Meanwhile, two newcomers arrive in Emma’s very small community, where the number of people near her social level, meaning worthy enough to be entertained in her home, seems to be around a dozen at most. A kind-hearted spinster named Miss Bates (the wonderful Miranda Hart of “Call the Midwife” and “Spy”), who lives with her hearing-impaired mother, is delighted that her niece, the lovely and talented but poor Jane Fairfax (Amber Anderson) has come for an extended stay. Emma is no longer the center of interest, just as she has new reason to wish to be noticed. The other arrival is the handsome and charming Frank Churchill (Callum Turner). Also in the neighborhood is George Knightly, whose brother is married to Emma’s sister, which gives him some basis for familiarity. He does not hesitate to correct Emma when he thinks it is called for.

As Emma tries to orchestrate the match between Harriet and Mr. Elton, she ends up making one mistake after another, hurting her trusting friend, and revealing her own snobbishness. She tries to impress Frank Churchill, publicly humiliating someone else and revealing her own insensitivity.

There have been many versions of the Emma story, most notably the elegant Douglas McGrath version with Gwyneth Paltrow and Jeremy Northam and Amy Heckerling’s wittily updated “Clueless” with Alicia Silverstone. This one, a first time feature from music video director Autumn de Wilde is an “Emma” for our times. It is visually luscious, with endless, exquisite period detail. But to keep it from feeling stuffy, it is briskly edited, almost a door-slamming farce at times, with literally cheeky touches (a brief look at a couple of very attractive bare bottoms). The costumes are meticulously researched with details to swoon over, but they are also perfectly suited to provide more insight into each of the characters.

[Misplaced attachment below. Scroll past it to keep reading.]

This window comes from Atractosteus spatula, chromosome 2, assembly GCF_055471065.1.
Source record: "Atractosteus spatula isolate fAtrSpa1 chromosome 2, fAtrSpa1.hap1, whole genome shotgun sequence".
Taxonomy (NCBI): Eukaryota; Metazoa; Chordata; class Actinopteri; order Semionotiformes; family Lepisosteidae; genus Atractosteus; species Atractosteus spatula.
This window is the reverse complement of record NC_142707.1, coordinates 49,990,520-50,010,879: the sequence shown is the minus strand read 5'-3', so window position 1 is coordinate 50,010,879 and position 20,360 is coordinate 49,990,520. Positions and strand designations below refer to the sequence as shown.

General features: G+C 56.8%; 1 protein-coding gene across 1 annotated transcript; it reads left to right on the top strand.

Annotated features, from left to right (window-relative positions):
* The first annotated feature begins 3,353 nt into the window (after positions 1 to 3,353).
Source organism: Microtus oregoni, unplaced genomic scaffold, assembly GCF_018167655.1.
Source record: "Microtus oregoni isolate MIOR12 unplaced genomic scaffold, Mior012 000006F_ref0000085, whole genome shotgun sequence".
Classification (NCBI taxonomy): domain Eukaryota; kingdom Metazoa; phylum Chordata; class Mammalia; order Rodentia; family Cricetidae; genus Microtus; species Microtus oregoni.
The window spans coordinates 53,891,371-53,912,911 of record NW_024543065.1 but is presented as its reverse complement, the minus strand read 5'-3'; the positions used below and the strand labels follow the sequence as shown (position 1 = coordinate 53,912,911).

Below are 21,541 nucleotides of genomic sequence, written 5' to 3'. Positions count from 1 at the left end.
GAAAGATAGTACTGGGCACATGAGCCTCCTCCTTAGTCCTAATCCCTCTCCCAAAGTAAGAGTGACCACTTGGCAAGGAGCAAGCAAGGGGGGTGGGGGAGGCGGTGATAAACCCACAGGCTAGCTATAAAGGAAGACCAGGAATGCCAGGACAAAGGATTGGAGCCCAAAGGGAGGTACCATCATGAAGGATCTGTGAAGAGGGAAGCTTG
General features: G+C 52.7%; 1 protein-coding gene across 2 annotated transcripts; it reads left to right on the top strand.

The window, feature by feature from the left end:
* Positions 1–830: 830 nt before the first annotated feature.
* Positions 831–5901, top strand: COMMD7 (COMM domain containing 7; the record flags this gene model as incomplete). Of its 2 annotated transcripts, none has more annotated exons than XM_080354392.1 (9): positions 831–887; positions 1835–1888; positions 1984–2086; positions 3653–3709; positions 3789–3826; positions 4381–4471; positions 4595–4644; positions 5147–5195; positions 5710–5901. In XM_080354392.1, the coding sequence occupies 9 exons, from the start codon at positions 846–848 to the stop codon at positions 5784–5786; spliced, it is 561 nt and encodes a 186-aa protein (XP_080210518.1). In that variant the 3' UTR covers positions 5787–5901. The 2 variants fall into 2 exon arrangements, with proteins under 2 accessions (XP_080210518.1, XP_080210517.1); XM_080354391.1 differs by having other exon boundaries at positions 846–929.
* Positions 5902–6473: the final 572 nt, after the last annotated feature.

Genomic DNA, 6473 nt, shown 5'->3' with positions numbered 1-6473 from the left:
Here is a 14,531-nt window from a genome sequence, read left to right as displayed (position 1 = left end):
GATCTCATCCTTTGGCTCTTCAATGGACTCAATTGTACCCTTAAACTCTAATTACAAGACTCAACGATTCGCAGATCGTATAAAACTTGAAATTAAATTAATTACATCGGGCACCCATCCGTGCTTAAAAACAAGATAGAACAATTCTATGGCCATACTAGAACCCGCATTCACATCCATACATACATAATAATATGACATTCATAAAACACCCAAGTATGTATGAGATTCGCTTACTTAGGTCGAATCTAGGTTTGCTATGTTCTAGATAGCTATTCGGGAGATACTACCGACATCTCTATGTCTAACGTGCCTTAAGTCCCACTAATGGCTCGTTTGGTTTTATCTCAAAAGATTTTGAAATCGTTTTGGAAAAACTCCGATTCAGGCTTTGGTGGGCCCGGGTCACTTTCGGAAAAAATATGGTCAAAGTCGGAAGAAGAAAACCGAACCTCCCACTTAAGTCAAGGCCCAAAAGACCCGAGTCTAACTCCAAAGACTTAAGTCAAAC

I was particularly taken with the hat worn by Mrs. Elton that made her look like an exclamation point and the red capes of the schoolgirls who march in rows through the town. The food in the novel plays a significant role, and it does in the film as well. Sparkling performances by a cast mostly not (yet) big names make this a welcome ensemble piece. If Knightly or Churchill or Fairfax were played by people already featured in People’s “most beautiful” issue, we would be able to anticipate some of the storyline’s best surprises. The most recognizable, of course, is Bill Nighy, perfectly cast as the anxious Mr. Woodhouse, always worrying that someone might be in a draft. This interesting essay speculates that he is not just querulous but actually suffering from early stage dementia, which puts Emma’s attentiveness/co-dependence and need to control others in a more nuanced light.

Most of all, this movie is fun, as much fun as Austen herself would have wanted it to be. “Emma” movies just keep getting better, like Emma herself.

Parents should know that this film is unrated. There is brief, nonsexual rear male nudity and there are some tense and uncomfortable situations.

Family discussion: Why was Emma so thoughtless with Miss Bates? Why was it hard for her to see the truth about Frank Churchill and Jane Fairfax?

If you like this, try: the Gwyneth Paltrow version of “Emma” and the book and the updated version, “Clueless”